Hummus Nutrition Facts

Hummus Calories and Health Benefits

Verywell / Alexandra Shytsman

Hummus is a Middle Eastern food that is commonly used as a spread or a dip. It's a popular food among smart eaters and it may be good choice to include in a meal plan for weight loss or good overall health. 

Hummus calories are substantial, but since hummus is made from nutritious ingredients, it provides your body with healthy nutrients. When you eat hummus you're giving your body healthy fiber, healthy fats, healthy carbohydrates, and very little sugar. Learn more about the nutrition facts and benefits of hummus.

(Note: the nutrition facts do vary based on the type of hummus you consume—if you make it yourself you can better control the exact nutrients that go into it.)

Nutrition Facts

The following nutrition information is provided by the USDA for one tablespoon (15g) of hummus.

  • Calories: 27
  • Fat: 1.3g
  • Sodium: 36mg
  • Carbohydrates: 3g
  • Fiber: 0.6g
  • Sugars: 0.04g
  • Protein: 1.2g

Hummus Health Benefits

The fat in hummus is a combination of polyunsaturated and monounsaturated fats, largely coming from the tahini or sesame paste. Both of these fats provide heart-healthy benefits

The chickpeas used to make hummus are an excellent source of vegan, leguminous protein. Though legumes do not confer a complete set of essential amino acids on their own, the deficit is remedied when they are combined with whole grains.

According to this 2016 review, there is an indication that chickpeas and hummus may have a positive impact on some markers of cardiovascular disease as well as on glucose and insulin regulation.

You'll also increase your diet-boosting fiber intake slightly when you consume hummus. Fiber helps you to feel fuller after eating. That feeling of satiety or satisfaction helps you to eat less throughout the day so you can lose weight or maintain your current healthy weight. 

Common Questions

Is hummus high in sodium? Depending on where you buy or how you make hummus, it can be high in sodium. Some of the better store-bought brands have between 50 and 80 milligrams of sodium per serving, but others have more. Some brands have nearly 200 milligrams of sodium per serving.

What are the best ways to eat hummus? You can use hummus as a spread on your favorite wrap or sandwich. Skip the mayo or creamy dressing and spread a thin layer of hummus instead.

Hummus also makes a great dip, but it's easy for hummus calories to add up quickly when you eat it this way, so you may want to pair it with a low-fat, low-calorie crunchy food such as celery, radishes, carrots, or jicama.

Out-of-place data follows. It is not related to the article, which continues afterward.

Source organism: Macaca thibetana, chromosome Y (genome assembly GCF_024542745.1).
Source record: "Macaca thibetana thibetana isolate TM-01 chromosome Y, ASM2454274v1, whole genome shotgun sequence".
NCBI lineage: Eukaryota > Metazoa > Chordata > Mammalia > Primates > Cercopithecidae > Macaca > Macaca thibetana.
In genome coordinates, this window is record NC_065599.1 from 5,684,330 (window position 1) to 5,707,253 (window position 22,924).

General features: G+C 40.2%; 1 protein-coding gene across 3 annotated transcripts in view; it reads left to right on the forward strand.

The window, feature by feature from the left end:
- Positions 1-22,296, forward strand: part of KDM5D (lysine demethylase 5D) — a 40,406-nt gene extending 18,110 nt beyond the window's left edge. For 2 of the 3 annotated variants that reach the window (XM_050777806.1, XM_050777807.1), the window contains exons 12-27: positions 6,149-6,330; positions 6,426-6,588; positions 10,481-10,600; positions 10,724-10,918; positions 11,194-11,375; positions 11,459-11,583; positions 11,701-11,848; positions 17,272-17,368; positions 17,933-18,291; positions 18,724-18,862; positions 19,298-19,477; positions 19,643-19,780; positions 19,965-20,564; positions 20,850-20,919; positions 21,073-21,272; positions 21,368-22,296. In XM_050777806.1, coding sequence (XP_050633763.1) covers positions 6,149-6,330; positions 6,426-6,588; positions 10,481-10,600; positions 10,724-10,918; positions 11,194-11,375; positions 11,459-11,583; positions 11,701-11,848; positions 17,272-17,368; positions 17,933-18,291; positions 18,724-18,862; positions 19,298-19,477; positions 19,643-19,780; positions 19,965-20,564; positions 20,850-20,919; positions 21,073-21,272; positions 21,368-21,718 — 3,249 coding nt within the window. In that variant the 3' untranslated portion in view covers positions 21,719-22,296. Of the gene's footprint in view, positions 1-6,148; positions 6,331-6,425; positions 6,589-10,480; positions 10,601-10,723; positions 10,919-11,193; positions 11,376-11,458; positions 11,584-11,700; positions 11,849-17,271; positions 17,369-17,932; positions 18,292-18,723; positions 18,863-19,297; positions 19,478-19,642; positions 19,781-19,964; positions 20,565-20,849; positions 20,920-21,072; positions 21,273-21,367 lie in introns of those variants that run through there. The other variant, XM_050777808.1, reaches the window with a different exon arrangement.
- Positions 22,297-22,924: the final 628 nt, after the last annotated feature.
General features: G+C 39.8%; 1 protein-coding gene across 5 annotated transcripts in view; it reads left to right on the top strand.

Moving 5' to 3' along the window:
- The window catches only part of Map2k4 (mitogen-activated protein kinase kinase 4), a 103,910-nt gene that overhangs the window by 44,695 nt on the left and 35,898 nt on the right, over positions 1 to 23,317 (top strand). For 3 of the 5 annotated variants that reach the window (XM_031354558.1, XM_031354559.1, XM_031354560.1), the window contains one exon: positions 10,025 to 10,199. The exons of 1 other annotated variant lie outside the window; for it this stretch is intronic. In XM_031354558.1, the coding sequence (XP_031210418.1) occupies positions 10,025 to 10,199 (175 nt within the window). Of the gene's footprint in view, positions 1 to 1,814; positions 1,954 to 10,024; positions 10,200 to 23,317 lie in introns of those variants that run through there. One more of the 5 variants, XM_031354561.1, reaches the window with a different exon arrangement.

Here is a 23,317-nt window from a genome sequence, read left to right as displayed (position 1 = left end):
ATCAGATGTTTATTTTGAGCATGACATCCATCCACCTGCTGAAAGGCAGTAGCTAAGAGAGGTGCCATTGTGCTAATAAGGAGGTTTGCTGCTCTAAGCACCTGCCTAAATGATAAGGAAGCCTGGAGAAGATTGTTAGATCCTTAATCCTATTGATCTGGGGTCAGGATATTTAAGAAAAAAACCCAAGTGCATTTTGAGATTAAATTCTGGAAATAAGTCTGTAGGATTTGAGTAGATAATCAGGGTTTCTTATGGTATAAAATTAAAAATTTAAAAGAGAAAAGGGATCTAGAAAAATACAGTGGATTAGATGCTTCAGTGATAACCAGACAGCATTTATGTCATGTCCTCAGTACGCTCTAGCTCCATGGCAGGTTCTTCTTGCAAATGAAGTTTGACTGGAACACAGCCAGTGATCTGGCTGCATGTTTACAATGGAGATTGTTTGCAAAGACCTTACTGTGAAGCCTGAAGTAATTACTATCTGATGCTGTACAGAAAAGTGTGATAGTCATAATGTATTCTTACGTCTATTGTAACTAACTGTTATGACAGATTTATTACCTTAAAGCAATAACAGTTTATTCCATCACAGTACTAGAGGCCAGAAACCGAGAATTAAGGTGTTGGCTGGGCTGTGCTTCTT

One of the most clever ways to use hummus is in hard-boiled eggs. Scoop out the yolk and replace it with a spoonful of hummus for a savory, deviled-egg alternative.

Healthy Hummus Recipes and Preparation Tips 

Hummus is really easy to make at home. If you have a blender or a food processor the dip takes just minutes to mix. You can even make it healthier by controlling the ingredients:

  • If you want to reduce the fat in hummus, use less oil (or no oil at all). Some healthy cooks use chicken stock instead.
  • If you want to reduce the salt in hummus, choose chickpeas that are not in a can (the dried variety should provide no added salt) and don't add any salt when you prepare your dip.

Pita bread is a popular food to eat with hummus. Pita can be healthy, and make the snack a more complete source of essential amino acids, if made from whole grains.

Allergies and Interactions

Be careful eating hummus if you are allergic to chickpeas or sesame. Hummus is often made with additional ingredients, so read the label carefully. 

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Article Sources
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  1. Augustin LS, Chiavaroli L, Campbell J, et al. Post-prandial glucose and insulin responses of hummus alone or combined with a carbohydrate food: a dose-response study. Nutr J. 2016. doi: 10.1186/s12937-016-0129-1

  2. Wallace TC, Murray R, Zelman KM. The nutritional value and health benefits of chickpeas and hummus. Nutrients. 2016;8(12):766. doi:10.3390/nu8120766